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Interview with Stephen Cenatiempo, 2CC

23 February 2021

Stephen Cenatiempo

Subject: Nuclear power, Facebook


STEPHEN CENATIEMPO: It's time for our regular local political panel. Each Tuesday we grab local federal members from both sides of politics. Dave Smith is a regular here on the program, but we've now decided to rotate the Coalition side as well and our new lamb to the slaughter is Liberal Member for Hume and Minister for Energy and Emissions Reduction, Angus Taylor. Good morning, Angus.

ANGUS TAYLOR: Good morning, Stephen. Thanks for having me.

STEPHEN CENATIEMPO: And David Smith, the Member for Bean. Dave, welcome back.

DAVID SMITH: Oh, morning, Stephen.

STEPHEN CENATIEMPO: Now, Dave, I'm going to throw you under the bus here, is there any truth to the rumour that you are gunning for Albo's job and are going to be the next Labor leader?


DAVID SMITH: It's not true. It's not true. But like anything Sportsbet has a market, I think I was back at $67 to $1. So-

STEPHEN CENATIEMPO: Oh, gee, you know, unless you're more than $100 to $1, you're not out of the running, mate. Now, no, I'm letting you off the hook, I made that rumour up, don't worry about it. Moving along, Angus, I do want to talk about particularly your portfolio. A lot of backbenchers on your side of politics have been agitating now for the moratorium on nuclear energy to be lifted. A number of Labor backbenchers have come out suggesting the same. Is there an appetite within Cabinet to do that? And if we're serious about emissions reduction we've got to put nuclear back on the table, don't we?

ANGUS TAYLOR: Look, there's a moratorium - there's no question about that obviously - but to change it would require bipartisanship, and you know, we're open to having that discussion with Labor. But right now, Albo has shown absolutely no interest in it. I mean, the irony of this is it is a baseload zero emissions power source. We've put it in our Technology Investment Roadmap. The technology is evolving quickly. It's actually improving fast through small modular reactors. There's still a long way to go with that new technology, but it has all the promise of being lower cost and safer. So, we're going to be watching it very closely. In the meantime, as I say, it would require bipartisanship, and right now Labor is showing no willingness. Now, you're right to say some members of the Labor Party are enthusiastic about it - Joel Fitzgibbon being a good example, but there's others as well.

STEPHEN CENATIEMPO: Well, Dave, not only Joel, but Victorian Senator Raph Ciccone's now come out in support of nuclear energy. A number of leading unions have come out in support of it. What will it actually take to change the Labor Party policy platform on this? And my understanding, it has to go to the conference in order for that to happen, doesn't it?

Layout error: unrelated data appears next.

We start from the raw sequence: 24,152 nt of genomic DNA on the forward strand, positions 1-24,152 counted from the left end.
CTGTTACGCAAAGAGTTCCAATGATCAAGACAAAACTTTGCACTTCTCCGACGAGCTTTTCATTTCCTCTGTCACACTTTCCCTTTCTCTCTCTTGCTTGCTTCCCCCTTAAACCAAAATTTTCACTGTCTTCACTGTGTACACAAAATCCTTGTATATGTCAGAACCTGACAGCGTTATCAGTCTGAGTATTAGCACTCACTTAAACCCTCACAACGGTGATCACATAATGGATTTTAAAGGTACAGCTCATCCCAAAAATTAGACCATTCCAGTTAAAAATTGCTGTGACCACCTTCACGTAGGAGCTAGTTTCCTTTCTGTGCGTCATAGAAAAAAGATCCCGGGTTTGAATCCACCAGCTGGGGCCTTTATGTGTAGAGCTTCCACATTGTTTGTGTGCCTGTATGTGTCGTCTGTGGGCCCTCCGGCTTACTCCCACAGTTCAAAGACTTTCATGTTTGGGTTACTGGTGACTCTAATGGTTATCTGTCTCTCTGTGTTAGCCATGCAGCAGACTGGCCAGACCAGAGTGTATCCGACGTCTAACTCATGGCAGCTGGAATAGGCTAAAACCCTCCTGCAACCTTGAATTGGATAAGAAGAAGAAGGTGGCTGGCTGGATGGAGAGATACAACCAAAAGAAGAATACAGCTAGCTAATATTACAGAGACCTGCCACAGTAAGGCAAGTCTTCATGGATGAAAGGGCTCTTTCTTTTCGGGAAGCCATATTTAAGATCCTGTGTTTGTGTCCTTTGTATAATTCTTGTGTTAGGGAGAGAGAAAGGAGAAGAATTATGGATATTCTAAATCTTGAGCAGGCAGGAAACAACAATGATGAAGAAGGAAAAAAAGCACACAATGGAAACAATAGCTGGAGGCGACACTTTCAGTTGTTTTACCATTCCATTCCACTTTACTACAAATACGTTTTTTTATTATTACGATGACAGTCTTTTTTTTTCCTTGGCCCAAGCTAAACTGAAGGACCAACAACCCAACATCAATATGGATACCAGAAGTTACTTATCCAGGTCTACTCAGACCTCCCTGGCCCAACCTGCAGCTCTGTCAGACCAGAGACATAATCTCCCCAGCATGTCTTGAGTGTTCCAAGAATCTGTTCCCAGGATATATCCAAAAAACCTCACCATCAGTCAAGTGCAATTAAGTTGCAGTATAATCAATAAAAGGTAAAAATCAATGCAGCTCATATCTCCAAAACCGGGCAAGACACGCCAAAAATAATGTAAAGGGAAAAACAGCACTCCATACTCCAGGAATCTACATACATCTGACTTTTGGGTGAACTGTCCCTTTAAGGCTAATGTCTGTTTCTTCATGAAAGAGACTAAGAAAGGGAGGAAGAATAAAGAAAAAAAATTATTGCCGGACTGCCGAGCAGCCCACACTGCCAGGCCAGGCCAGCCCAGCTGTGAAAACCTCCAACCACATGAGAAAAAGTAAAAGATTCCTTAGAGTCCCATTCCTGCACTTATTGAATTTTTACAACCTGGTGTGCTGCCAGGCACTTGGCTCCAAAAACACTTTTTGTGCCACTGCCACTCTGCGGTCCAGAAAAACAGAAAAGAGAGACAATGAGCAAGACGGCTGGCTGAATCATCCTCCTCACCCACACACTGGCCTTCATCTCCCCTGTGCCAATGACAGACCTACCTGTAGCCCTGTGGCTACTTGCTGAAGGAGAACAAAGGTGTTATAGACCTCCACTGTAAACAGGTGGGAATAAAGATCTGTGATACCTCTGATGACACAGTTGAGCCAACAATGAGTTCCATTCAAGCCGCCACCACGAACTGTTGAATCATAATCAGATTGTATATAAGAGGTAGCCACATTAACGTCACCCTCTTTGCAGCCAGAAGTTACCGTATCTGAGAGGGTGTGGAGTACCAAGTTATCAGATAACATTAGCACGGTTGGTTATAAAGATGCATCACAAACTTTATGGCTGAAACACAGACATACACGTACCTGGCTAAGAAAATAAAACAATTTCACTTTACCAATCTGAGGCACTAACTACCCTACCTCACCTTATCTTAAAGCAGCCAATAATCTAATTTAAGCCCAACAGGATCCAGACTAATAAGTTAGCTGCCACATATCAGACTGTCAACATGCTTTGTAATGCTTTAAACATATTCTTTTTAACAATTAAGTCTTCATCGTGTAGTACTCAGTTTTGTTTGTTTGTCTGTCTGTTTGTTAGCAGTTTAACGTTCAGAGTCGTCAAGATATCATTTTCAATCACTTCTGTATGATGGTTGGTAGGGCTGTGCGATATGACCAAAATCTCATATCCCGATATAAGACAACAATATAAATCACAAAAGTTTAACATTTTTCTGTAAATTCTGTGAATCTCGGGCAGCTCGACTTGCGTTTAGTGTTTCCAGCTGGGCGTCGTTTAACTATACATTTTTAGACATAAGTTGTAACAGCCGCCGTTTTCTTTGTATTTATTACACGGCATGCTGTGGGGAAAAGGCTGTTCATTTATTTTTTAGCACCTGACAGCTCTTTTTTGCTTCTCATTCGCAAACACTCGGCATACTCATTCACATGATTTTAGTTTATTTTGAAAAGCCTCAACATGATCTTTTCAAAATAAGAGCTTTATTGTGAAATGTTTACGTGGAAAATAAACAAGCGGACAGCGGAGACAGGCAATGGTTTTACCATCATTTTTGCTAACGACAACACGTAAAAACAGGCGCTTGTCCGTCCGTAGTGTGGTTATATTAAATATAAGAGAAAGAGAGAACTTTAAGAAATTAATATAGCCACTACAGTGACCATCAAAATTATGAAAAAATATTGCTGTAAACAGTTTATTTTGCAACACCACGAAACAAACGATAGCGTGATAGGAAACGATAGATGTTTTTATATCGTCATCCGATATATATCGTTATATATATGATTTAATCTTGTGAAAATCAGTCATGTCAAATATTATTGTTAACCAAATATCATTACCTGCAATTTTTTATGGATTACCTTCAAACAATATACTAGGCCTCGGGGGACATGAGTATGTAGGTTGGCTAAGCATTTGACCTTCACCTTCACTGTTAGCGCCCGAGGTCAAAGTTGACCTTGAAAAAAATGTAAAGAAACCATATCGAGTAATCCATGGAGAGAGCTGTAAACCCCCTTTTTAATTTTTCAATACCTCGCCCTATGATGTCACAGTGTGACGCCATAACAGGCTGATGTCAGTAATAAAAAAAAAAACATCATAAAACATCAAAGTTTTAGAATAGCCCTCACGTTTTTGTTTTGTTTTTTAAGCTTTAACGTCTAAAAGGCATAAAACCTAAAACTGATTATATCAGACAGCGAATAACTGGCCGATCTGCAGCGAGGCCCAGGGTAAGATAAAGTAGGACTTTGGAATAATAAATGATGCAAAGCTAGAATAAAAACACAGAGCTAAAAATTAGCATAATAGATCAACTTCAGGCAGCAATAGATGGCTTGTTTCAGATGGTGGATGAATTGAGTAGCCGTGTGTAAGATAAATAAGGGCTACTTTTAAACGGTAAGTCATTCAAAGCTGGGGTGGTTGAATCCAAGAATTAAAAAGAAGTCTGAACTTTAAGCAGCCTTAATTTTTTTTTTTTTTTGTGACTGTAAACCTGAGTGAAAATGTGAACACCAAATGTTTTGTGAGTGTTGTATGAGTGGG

DAVID SMITH: So, Stephen, you know my background working with scientists and engineers, and to me this isn't really a culture war debate, it shouldn't be one side or the other. And if you think about it, we know some of our allies that have used nuclear power for decades, and it's an important part of our health system. But I think, look, the fundamentals here, so that we get beyond, sort of, thought bubbles is just understanding, you know, how much is this going to cost. You know, plant costs are in the billions. Whilst there've been some developments at the lower end, there's still a lot of unknowns. Alongside that, you know, what time frame will it take us, effectively, to turn an atom into a megawatt? So, what's a realistic timeframe? And with everything, there's an opportunity cost in terms of what won't be funded as a result. I guess as someone who comes from the science and engineering background, there are a number of the questions that I'd like to see dealt with. But as well as the other obvious ones, Stephen, which is where will the reactors go? What lines will be upgraded? Where will waste be treated? There are a lot of important questions that need to be answered before jumping into a debate without much substance.

STEPHEN CENATIEMPO: All of those things are valid questions to ask, but surely lifting the moratorium so that we can actually realistically start exploring these things is worthwhile, isn't it?

DAVID SMITH: You don't have to lift a moratorium in a policy platform for the Government to outline their roadmap on nuclear energy. And there's capacity to actually have a conversation about some of these issues. But at the moment, it's still off in fantasy land.

ANGUS TAYLOR: Well, we've put it in the roadmap, we've been unambiguous about that. But Albo has shown absolutely no interest. In fact, he's campaigned against it for much of his career. So, if we're going to make any progress here, it's got to be bipartisan. And, you know, we're putting it on the table, as we did through the roadmap, that this is a technology that has great potential and we should be evaluating it and considering it.